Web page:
Perhaps House Democrats should have thrown away their shot.
House Speaker Nancy Pelosi (D-Calif.) and her colleagues were criticized Thursday after inviting Lin-Manuel Miranda and the cast of the Broadway smash “Hamilton” to perform at a ceremony marking the anniversary of the Jan. 6 Capitol riot.
“We’re privileged to have a contribution from one of the great creative talents of our time, Lin-Manuel Miranda,” Pelosi said by way of introduction. “May his beautiful words be an inspiration to us.”
In pre-recorded remarks, Miranda said that Americans must “remain committed” to uniting and moving forward together.
“We’re all stewards of the American experiment, working to pass down to our children and our grandchildren a more perfect union that treats all its citizens with fairness and equity,” he said. “We should never take our rights and liberties for granted … we must remain committed to finding a way forward together. That’s what I wrote about in the song ‘Dear Theodosia’ from ‘Hamilton.’ I believe no challenge is worth abandoning our efforts to unite as Americans. We will keep working generation after generation until we reach that someday.”
After Miranda spoke, several members of different tour casts launched into a version of “Dear Theodosia,” which is sung in the show by Aaron Burr to his infant daughter.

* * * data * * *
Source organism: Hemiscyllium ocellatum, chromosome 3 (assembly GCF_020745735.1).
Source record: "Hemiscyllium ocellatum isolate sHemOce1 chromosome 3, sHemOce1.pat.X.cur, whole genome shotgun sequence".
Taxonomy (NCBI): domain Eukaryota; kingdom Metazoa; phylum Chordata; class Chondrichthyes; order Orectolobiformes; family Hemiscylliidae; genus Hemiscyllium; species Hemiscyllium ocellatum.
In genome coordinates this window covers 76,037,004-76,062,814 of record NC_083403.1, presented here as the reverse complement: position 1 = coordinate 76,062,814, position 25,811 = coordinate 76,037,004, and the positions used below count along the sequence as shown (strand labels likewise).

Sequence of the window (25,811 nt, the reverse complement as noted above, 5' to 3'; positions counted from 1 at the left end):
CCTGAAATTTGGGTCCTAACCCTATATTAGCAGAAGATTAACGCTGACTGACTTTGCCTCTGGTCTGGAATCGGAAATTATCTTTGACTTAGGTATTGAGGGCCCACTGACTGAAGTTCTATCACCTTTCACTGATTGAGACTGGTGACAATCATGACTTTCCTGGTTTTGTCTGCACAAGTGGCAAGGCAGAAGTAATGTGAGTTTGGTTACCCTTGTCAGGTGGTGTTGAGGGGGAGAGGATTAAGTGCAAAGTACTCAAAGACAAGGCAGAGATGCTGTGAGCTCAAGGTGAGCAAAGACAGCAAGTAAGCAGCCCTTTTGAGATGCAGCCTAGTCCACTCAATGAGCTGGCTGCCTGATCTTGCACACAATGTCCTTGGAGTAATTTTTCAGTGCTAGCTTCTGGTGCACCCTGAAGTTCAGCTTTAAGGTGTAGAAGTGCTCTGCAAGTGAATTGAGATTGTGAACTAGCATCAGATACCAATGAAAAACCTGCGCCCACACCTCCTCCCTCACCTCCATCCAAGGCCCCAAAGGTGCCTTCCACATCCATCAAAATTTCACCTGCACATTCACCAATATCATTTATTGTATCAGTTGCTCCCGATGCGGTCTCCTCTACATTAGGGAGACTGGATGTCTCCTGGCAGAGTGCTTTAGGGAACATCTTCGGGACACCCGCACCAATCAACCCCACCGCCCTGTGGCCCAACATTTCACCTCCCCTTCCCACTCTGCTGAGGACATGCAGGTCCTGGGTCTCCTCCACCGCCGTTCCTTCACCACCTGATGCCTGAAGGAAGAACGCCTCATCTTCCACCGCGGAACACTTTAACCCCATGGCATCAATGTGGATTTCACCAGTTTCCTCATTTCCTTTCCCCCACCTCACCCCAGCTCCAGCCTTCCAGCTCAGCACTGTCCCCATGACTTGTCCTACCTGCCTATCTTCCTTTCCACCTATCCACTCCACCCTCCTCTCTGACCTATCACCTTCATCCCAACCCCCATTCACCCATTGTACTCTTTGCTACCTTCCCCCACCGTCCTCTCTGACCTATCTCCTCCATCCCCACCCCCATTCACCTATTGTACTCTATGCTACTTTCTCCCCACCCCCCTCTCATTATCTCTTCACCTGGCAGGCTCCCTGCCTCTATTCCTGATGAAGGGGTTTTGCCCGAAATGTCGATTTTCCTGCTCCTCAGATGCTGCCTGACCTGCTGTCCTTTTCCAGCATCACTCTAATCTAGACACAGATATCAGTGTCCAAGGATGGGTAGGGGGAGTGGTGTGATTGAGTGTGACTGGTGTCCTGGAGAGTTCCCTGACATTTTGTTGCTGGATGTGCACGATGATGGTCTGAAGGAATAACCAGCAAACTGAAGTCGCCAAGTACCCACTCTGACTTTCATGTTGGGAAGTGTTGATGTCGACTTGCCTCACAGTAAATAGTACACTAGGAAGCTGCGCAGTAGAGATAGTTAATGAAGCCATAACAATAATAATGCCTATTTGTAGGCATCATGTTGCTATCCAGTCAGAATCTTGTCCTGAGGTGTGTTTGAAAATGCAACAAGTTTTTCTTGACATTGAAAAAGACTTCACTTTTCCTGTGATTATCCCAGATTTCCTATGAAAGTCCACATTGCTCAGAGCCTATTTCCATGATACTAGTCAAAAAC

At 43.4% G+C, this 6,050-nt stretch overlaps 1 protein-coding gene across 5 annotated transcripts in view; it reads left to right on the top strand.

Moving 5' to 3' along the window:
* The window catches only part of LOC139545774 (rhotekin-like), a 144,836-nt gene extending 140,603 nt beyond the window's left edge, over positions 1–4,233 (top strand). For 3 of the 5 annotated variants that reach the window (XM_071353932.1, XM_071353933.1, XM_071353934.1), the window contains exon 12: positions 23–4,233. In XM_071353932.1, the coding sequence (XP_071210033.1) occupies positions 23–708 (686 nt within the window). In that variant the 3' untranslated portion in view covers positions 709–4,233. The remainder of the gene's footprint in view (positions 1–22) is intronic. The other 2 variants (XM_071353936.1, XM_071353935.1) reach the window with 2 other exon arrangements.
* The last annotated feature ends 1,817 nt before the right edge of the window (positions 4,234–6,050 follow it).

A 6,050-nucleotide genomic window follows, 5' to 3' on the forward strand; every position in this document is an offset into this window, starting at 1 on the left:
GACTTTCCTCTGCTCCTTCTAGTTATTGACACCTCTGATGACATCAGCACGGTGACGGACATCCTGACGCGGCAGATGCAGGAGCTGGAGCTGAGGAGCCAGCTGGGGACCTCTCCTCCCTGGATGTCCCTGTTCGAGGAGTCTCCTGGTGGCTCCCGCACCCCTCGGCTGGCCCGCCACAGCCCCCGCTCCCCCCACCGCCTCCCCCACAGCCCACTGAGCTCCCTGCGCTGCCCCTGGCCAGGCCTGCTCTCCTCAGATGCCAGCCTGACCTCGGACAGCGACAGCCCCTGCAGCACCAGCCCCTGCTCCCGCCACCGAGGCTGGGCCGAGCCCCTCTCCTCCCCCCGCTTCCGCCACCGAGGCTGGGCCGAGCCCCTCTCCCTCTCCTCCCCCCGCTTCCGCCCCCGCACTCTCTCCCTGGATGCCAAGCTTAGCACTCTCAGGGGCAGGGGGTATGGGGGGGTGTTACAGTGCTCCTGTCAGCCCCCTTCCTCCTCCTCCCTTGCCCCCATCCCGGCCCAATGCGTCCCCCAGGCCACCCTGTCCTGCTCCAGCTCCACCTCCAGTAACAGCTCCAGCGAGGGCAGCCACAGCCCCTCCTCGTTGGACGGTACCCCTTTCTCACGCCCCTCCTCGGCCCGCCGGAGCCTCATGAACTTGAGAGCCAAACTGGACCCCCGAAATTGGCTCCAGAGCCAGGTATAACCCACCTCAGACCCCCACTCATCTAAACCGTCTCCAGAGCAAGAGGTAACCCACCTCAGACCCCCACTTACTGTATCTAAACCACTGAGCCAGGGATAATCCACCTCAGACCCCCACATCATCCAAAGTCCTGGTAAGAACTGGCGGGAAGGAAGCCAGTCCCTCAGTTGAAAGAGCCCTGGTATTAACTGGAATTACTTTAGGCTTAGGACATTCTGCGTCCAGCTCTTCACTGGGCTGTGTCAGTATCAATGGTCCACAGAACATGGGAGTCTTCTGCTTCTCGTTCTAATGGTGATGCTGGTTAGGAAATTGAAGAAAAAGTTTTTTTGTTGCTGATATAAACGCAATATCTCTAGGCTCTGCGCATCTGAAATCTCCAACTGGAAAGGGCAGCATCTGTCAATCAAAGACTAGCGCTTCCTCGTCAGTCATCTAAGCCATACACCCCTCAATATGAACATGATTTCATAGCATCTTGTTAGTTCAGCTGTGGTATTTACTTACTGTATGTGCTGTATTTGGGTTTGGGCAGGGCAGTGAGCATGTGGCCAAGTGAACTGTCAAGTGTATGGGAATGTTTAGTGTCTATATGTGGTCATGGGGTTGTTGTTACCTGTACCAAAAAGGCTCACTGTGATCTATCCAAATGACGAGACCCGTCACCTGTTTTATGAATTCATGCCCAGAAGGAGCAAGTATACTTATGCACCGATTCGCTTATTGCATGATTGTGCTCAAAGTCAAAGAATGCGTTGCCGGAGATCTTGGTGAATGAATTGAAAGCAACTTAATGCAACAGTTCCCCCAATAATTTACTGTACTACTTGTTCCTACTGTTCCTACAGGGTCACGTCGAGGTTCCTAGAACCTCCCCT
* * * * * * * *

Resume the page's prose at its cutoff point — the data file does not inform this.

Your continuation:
Video of the virtual performance quickly spread across social media, with many criticizing it as inappropriate.
“Some of the absolute dumbest and most out of touch people on the face of the planet run this country,” sports blogger Anthony Irwin wrote.
“Having a real hard time coming to grips with the deadly riot being commemorated by ‘Dear Theodosia,’” posted the New York Times’ Evan Hill .
Wave TV producer Zach Schwartz wrote, “dude …. how are you so f—ing bad at this? this literally was an open court layup and this is what you chose to do???”
“This a deleted scene from ‘Don’t Look Up,’” SNY anchor Chris Williamson said, referring to the recent Adam McKay Netflix film.
“Makes sense. Both are political theater,” former US diplomat Alberto Miguel Fernandez tweeted.
“All I ask of my Democratic coalition partners is to act like we are in a grave and protracted crisis of democracy, and this isn’t that,” The Atlantic contributing writer Tom Nichols posted.
“Jan. 6 will increasingly be seen by historians as just one pitched battle in the long-running snark vs. smarm debate,” tweeted Texas Monthly senior editor Christopher Hooks.
Historian Dr. Joanne Freeman was slightly more charitable, posting: “I … didn’t expect this,” before adding: “But yes indeed, our nation needs to ‘come of age’ with some thought towards the promise of the future.”
“Our democracy is in the hands of the worst possible ‘defenders’ and when it’s completely gone no one should wonder why or how it happened,” wrote freelance photojournalist Scott Heins.
Santi Pochat, Google’s head of social lab, predicted that the choice of performer meant Democrats were “definitely losing the midterms.”
Others compared the video to a similarly “cringe-worthy” clip of several celebrities led by actress Gal Gadot singing John Lennon’s “Imagine” at the beginning of the COIVD-19 pandemic.
“We owe Gal Gadot an apology,” New York Times national politics reporter Astead Wesley posted.
“Are they going to show the Gal Gadot ‘Imagine’ video, too?” mocked journalist Glenn Greenwald.
The musical number came hours after President Joe Biden and Vice President Kamala Harris delivered remarks to mark the riot’s anniversary.
During her speech, Harris drew criticism for comparing the attack on the Capitol to Pearl Harbor and 9/11, with many slamming her comments as hyperbole.